Cheese and Parma ham are among the ingredients that lure diners to Eataly, a wonderland of Italian drink and edibles.
The last time I was in Madison Square Park, last summer, my husband Chris and I were focused on getting to Shake Shack.
"Oh look," he said, "Eataly's right there."
It was one of those situations where you don't even think of veering from track, while thinking there's always time to return. But in New York there are so many distractions that other destinations keep popping into your head and before you know it, trip's over and we totally missed this Italian phenomenon.
One of the largest artisanal Italian food and wine marketplaces in the world, Eataly is the work of Oscar Farinetti, Mario Batali, Joe Bastianich and Lidia Matticchio Bastianich. The 50,000 square foot space in the Flatiron District is a wonderland of cured meats and cheeses, fruits and vegetables, fresh meats, fresh fish, handmade pastas prepared on the spot, or packaged to take home with you to create your own Italian meal, without much fuss on your part. Most of the heavy labor has already be done!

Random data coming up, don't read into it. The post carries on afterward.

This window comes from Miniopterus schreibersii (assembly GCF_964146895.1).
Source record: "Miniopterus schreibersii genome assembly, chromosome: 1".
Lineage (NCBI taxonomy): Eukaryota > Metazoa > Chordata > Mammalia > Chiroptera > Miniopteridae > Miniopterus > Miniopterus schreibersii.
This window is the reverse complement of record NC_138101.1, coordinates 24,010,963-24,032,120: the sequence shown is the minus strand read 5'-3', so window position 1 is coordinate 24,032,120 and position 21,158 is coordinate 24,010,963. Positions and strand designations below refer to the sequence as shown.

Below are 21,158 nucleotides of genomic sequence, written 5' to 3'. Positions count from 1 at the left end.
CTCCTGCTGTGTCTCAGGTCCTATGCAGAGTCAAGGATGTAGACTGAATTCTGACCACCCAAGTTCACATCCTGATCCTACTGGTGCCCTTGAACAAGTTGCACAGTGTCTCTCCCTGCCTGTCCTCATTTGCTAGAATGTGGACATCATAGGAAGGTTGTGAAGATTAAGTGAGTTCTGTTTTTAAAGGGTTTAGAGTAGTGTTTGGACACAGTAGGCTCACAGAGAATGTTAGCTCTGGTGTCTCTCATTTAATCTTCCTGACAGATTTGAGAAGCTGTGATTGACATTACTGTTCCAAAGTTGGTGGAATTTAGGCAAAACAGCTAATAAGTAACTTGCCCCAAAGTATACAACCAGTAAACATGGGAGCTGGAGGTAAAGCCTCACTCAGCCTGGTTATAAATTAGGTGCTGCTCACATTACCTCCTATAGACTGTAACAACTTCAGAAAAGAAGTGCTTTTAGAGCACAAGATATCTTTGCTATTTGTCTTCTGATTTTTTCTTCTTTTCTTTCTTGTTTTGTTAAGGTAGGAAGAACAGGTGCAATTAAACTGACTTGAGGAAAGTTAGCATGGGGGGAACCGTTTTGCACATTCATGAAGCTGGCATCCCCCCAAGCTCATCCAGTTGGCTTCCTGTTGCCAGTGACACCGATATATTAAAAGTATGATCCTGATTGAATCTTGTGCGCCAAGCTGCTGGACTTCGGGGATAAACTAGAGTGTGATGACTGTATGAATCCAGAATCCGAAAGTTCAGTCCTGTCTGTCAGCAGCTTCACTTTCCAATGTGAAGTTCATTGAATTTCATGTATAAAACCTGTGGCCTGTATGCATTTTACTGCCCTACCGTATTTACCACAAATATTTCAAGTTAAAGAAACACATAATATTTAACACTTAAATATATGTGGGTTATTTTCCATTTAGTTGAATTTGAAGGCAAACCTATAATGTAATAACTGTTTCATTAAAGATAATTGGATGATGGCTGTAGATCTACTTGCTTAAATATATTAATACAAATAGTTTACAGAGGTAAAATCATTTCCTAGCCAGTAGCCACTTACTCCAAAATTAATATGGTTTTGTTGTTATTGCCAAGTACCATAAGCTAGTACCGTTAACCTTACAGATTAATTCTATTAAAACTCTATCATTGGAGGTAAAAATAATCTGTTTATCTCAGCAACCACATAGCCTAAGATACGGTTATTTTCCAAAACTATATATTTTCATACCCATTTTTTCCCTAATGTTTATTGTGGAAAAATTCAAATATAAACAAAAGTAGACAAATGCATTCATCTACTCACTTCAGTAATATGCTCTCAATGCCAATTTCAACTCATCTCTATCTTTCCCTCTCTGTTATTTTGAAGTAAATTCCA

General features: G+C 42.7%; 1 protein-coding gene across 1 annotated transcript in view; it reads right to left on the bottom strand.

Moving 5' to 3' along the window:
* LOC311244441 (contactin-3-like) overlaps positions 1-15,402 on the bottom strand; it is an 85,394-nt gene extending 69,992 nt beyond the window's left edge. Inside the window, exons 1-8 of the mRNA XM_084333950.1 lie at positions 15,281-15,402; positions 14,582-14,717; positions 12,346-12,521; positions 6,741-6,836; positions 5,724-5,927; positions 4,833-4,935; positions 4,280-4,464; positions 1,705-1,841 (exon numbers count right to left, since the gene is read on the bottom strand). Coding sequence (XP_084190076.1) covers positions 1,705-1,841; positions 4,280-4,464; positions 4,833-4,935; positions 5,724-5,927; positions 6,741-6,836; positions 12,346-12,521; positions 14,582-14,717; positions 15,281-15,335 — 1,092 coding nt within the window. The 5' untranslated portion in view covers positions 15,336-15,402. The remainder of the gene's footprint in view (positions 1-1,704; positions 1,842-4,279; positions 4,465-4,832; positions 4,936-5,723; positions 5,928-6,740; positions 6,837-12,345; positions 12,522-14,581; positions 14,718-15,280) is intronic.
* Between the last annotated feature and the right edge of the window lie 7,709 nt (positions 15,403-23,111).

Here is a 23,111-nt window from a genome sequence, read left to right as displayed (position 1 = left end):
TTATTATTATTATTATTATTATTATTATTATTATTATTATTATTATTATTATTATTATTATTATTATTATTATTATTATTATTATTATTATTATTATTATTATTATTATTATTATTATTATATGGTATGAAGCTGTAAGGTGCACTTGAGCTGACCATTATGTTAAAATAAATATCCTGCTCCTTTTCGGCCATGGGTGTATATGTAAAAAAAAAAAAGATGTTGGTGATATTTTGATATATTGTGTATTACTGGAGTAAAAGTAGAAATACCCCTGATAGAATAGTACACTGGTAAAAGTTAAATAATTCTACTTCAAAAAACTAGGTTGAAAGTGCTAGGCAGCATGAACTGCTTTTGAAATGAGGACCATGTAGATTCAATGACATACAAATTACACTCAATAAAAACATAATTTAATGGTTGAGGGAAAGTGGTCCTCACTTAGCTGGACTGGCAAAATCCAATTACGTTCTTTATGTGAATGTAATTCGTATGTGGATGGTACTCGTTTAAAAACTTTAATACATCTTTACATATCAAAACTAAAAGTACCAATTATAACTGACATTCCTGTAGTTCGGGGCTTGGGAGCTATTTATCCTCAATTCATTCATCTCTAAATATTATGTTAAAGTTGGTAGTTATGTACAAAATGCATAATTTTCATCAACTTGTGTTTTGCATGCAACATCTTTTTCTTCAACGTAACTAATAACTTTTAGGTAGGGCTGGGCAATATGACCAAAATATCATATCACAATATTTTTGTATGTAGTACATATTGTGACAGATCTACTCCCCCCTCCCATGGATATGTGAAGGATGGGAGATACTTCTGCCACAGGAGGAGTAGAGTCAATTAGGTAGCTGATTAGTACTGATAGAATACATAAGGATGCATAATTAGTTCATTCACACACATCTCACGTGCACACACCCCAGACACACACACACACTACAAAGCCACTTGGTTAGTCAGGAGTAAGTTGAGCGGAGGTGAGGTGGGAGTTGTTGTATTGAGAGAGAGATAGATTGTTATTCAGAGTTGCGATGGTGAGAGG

It's the equivalent of having a daily Italian festival of food and wine. There was so much to see on the ground floor that I didn't venture upstairs. There, private dining awaits at the rooftop restaurant and brewery Birreria, offering unfiltered, unpasteurized and naturally carbonated cask ales and an Italian menu influenced by Austria and Germany.
Eataly is at 200 5th Ave. Call (212) 229-2560 or visit eatalyny.com. Open 11 a.m. to 10 p.m. Mondays to Saturdays, and noon to 9:30 p.m. Sundays.
Here's a quick tour of the marketplace:
At the crudo bar, I had this trio, a special of the day featuring sockeye salmon with its own crackling, diver scallop topped with Sorrento lemon oil and ume frost salt, and black bass with radish and what we know as sea asparagus (which they call sea beans). This was $18 and the fish wasn't as good as I've had at home in Hawaii which just reaffirms my philosophy of not eating raw fish anywhere else but at home or Japan. Though the scallop was delicious.